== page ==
June 2015
Volume 56, Issue 7
Free
ARVO Annual Meeting Abstract  |   June 2015
A large series of blind painful eyes: potential causes and associated histopathological features
Author Affiliations & Notes
  • Cristina Fonseca
    Opthalmology, Centro Hospitalar e Universitario de Coimbra, Coimbra, Portugal
    Henry C. Witelson Ocular Pathology Laboratory, Montreal, QC, Canada
  • Norah Alsaif
    Henry C. Witelson Ocular Pathology Laboratory, Montreal, QC, Canada
  • Mohammed F Qutub
    Henry C. Witelson Ocular Pathology Laboratory, Montreal, QC, Canada
  • Silvin Bakalian
    Henry C. Witelson Ocular Pathology Laboratory, Montreal, QC, Canada
  • Vasco Bravo-Filho
    Henry C. Witelson Ocular Pathology Laboratory, Montreal, QC, Canada
  • Miguel N Burnier
    Henry C. Witelson Ocular Pathology Laboratory, Montreal, QC, Canada
  • Footnotes
    Commercial Relationships Cristina Fonseca, None; Norah Alsaif, None; Mohammed Qutub, None; Silvin Bakalian, None; Vasco Bravo-Filho, None; Miguel Burnier, None
  • Footnotes
    Support None
Investigative Ophthalmology & Visual Science June 2015, Vol.56, 3418. doi:
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      Cristina Fonseca, Norah Alsaif, Mohammed F Qutub, Silvin Bakalian, Vasco Bravo-Filho, Miguel N Burnier; A large series of blind painful eyes: potential causes and associated histopathological features. Invest. Ophthalmol. Vis. Sci. 2015;56(7 ):3418.

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      © ARVO (1962-2015); The Authors (2016-present)

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Abstract

Purpose: A blind painful eye is the end stage of several ocular conditions, including inflammatory, vascular, and glaucomatous changes. The aim of this project is to describe the morphological findings of blind painful eyes and to evaluate the most frequent histopathological features of this condition.

Methods: One hundred and seventy-two cases of enucleated or eviscerated blind painful eyes were reviewed from the Henry C. Witelson Ocular Pathology Laboratory, McGill University over a 21 year period (1993-2014). A review of the histopathological features to establish criteria for the diagnosis of blind painful eyes was performed. The underlying causes of the blind painful eyes were determined clinically and histopathologically.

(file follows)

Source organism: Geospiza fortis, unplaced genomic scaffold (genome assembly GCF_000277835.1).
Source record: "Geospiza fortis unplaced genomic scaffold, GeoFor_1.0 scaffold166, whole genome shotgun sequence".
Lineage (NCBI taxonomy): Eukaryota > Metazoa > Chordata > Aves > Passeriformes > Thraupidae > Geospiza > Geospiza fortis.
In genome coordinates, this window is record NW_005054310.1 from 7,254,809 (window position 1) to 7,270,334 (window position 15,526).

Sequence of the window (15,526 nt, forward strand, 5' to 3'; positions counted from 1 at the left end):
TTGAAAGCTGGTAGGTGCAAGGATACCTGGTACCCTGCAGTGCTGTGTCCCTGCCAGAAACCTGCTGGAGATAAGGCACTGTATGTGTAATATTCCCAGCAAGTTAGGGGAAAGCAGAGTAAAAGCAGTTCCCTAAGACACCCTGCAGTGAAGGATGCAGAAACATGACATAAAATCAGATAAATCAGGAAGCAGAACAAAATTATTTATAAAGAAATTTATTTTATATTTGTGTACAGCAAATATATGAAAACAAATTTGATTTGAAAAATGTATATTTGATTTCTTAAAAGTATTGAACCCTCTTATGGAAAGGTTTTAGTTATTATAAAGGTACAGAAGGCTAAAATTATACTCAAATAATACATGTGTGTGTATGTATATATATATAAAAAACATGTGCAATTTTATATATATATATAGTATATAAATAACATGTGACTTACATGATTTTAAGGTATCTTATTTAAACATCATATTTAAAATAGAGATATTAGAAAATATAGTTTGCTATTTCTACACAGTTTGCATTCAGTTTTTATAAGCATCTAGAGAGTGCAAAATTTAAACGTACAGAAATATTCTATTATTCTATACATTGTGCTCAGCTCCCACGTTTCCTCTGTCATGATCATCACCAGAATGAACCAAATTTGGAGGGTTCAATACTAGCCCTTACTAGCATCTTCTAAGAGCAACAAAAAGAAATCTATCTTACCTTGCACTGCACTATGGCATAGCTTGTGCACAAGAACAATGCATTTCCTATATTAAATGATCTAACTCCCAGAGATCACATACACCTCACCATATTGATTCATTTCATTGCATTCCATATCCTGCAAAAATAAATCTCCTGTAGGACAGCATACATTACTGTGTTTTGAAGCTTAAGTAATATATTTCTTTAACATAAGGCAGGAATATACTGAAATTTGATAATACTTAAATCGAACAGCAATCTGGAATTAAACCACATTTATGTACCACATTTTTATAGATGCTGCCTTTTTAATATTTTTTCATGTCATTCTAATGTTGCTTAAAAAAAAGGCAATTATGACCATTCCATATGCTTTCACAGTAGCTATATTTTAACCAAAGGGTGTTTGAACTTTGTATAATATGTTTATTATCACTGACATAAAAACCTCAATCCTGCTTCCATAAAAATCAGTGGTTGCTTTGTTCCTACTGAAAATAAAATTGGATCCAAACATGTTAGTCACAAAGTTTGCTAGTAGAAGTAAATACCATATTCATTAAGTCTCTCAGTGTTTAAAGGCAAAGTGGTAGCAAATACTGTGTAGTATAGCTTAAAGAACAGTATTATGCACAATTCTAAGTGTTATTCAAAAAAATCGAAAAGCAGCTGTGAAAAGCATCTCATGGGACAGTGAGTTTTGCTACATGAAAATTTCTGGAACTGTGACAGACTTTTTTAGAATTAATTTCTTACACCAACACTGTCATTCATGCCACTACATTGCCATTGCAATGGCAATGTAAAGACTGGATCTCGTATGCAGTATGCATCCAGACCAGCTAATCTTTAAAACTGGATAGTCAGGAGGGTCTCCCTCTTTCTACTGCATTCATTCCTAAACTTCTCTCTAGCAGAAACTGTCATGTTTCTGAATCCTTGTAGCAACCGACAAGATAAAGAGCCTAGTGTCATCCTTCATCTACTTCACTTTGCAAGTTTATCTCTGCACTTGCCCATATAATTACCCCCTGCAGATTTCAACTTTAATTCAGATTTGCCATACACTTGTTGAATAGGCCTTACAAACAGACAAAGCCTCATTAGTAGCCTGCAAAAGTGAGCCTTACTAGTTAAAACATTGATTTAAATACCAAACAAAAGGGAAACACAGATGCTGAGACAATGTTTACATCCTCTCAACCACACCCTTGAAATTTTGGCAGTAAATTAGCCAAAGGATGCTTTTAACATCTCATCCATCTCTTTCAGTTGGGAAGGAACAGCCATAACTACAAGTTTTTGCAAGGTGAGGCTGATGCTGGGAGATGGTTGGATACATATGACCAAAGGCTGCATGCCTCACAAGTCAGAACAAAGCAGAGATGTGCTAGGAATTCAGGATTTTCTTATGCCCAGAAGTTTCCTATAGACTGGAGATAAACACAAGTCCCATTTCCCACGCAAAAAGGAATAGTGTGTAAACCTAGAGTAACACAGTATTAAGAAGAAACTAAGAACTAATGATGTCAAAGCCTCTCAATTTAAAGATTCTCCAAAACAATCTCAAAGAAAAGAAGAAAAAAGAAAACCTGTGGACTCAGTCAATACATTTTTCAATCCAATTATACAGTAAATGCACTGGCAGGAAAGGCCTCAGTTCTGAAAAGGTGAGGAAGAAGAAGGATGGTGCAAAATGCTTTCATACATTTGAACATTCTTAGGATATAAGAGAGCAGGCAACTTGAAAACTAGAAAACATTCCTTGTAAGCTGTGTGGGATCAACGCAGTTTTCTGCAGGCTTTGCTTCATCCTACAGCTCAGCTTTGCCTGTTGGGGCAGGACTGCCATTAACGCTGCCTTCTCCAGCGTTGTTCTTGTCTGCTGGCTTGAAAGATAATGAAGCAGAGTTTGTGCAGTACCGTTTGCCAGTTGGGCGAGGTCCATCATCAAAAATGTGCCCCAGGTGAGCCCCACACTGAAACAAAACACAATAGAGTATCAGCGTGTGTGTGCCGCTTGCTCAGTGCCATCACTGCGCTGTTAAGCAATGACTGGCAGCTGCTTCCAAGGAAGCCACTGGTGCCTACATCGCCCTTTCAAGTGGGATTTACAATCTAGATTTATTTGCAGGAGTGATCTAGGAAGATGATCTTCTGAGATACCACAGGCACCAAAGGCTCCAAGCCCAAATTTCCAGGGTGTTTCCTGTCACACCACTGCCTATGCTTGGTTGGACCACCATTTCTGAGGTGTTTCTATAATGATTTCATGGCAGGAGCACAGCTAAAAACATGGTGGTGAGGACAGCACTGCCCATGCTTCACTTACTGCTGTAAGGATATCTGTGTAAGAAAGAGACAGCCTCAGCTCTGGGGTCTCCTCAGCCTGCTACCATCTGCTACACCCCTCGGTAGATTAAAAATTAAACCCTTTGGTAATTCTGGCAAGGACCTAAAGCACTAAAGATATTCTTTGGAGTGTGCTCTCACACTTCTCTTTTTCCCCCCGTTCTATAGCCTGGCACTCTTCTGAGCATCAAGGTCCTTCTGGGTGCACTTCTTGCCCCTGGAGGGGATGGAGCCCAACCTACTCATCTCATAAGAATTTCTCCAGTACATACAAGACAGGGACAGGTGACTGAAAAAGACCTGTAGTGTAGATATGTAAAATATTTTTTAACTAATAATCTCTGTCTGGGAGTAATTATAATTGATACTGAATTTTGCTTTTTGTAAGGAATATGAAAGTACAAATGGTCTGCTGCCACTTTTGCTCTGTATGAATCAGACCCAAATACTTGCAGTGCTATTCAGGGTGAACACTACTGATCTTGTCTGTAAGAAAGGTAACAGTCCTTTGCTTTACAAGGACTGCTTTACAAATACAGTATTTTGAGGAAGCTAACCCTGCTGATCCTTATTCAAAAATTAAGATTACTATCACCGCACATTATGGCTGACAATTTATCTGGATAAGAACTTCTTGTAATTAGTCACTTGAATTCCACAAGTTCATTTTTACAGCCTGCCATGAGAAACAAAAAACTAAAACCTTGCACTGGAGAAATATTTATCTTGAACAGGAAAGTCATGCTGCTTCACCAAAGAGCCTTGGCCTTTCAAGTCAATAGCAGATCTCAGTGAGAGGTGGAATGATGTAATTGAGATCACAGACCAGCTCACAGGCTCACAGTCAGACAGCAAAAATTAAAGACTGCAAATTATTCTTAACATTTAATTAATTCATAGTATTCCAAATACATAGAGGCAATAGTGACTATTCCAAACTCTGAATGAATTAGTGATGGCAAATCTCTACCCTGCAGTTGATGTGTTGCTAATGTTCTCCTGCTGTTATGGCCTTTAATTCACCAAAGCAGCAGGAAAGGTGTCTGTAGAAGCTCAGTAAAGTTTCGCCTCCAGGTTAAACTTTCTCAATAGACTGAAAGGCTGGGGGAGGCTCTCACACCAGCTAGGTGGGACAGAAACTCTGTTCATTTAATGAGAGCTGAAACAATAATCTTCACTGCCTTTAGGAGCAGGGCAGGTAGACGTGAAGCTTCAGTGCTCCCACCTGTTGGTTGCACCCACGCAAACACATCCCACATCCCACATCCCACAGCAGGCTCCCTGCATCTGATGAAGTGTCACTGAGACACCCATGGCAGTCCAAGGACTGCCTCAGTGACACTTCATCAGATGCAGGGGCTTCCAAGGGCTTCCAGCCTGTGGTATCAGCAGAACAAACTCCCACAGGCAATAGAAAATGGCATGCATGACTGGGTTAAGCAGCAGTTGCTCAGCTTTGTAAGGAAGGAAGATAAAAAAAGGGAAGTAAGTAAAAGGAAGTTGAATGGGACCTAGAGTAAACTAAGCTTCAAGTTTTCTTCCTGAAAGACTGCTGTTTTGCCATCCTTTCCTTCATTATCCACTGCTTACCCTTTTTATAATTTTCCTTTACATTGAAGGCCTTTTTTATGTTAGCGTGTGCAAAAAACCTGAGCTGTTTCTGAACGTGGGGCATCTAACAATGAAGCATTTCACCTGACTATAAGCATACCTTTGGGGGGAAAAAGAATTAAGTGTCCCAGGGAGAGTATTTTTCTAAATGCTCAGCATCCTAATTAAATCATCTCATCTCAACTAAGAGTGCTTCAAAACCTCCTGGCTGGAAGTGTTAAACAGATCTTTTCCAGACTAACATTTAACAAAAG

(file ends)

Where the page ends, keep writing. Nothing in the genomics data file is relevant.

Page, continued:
Results: Of the 172 blind painful eyes, 95 (55.2%) were eviscerated and 77 (44.7%) were enucleated. Phthisical eyes were diagnosed by the presence of disorganization with osseous metaplasia and calcification in shrunken eyes (<16 mm in diameter), and represented 18% of all cases. Mean patient age was 55.6 years (1-88) with equal sex distribution. Fifty-four histopathological features were identified, the most common being retinal gliosis (70.9%), chronic keratitis (69.1%), and non-granulomatous chronic uveitis (50%). Other findings included total retinal detachment (34.3%), subretinal hemorrhage (32.5%), anterior synechia (29.6%), optic nerve atrophy (25.5%), subepithelial pannus (25%), bone metaplasia (16.8%), and rubeosis iridis (8.1%), among others. The histopathological changes were further classified according to clinicopathologic features: over 90% of cases had findings consistent with retinal vascular diseases, retinal detachment (83%), uveitis (79%), keratitis (72%), glaucomatous changes (37%), cataract (21%), and corneal decompensation (18%).

Conclusions: To the best of our knowledge, this is the first study of blind painful eyes describing the histopathological features and the underlying ocular disease. The clinical criteria for the diagnosis of a blind painful eye includes retinal detachment and gliosis, disorganization of ocular structures, and glaucomatous atrophic changes. A wide spectrum of ocular conditions can lead to a blind painful eye. Pathological evaluation of blind painful eyes may help ophthalmologists formulate an accurate clinicopathological correlation of the baseline ocular disease.

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